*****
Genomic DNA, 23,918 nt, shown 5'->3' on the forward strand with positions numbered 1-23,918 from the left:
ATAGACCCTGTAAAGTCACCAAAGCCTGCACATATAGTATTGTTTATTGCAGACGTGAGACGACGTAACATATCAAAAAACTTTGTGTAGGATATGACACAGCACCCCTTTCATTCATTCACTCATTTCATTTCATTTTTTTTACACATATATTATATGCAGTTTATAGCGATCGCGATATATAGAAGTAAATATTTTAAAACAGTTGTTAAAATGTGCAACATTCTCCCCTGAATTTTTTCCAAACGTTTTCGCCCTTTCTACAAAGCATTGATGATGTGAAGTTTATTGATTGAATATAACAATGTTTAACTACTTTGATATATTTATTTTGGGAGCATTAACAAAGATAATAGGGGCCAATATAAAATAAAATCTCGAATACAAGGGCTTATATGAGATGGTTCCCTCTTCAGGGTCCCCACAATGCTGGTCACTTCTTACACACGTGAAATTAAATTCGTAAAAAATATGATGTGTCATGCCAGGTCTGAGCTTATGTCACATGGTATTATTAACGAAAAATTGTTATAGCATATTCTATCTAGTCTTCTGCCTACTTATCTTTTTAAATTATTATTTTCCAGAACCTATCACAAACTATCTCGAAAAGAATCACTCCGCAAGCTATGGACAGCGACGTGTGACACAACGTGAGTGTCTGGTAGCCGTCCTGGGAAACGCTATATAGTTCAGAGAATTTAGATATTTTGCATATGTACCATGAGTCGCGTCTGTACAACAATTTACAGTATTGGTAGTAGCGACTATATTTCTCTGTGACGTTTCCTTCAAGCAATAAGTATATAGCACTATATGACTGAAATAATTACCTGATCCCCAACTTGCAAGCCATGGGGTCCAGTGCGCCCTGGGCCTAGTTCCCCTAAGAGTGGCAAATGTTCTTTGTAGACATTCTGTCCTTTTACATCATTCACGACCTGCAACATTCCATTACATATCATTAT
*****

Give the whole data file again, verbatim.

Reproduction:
Genomic DNA, 23,918 nt, shown 5'->3' on the forward strand with positions numbered 1-23,918 from the left:
ATAGACCCTGTAAAGTCACCAAAGCCTGCACATATAGTATTGTTTATTGCAGACGTGAGACGACGTAACATATCAAAAAACTTTGTGTAGGATATGACACAGCACCCCTTTCATTCATTCACTCATTTCATTTCATTTTTTTTACACATATATTATATGCAGTTTATAGCGATCGCGATATATAGAAGTAAATATTTTAAAACAGTTGTTAAAATGTGCAACATTCTCCCCTGAATTTTTTCCAAACGTTTTCGCCCTTTCTACAAAGCATTGATGATGTGAAGTTTATTGATTGAATATAACAATGTTTAACTACTTTGATATATTTATTTTGGGAGCATTAACAAAGATAATAGGGGCCAATATAAAATAAAATCTCGAATACAAGGGCTTATATGAGATGGTTCCCTCTTCAGGGTCCCCACAATGCTGGTCACTTCTTACACACGTGAAATTAAATTCGTAAAAAATATGATGTGTCATGCCAGGTCTGAGCTTATGTCACATGGTATTATTAACGAAAAATTGTTATAGCATATTCTATCTAGTCTTCTGCCTACTTATCTTTTTAAATTATTATTTTCCAGAACCTATCACAAACTATCTCGAAAAGAATCACTCCGCAAGCTATGGACAGCGACGTGTGACACAACGTGAGTGTCTGGTAGCCGTCCTGGGAAACGCTATATAGTTCAGAGAATTTAGATATTTTGCATATGTACCATGAGTCGCGTCTGTACAACAATTTACAGTATTGGTAGTAGCGACTATATTTCTCTGTGACGTTTCCTTCAAGCAATAAGTATATAGCACTATATGACTGAAATAATTACCTGATCCCCAACTTGCAAGCCATGGGGTCCAGTGCGCCCTGGGCCTAGTTCCCCTAAGAGTGGCAAATGTTCTTTGTAGACATTCTGTCCTTTTACATCATTCACGACCTGCAACATTCCATTACATATCATTAT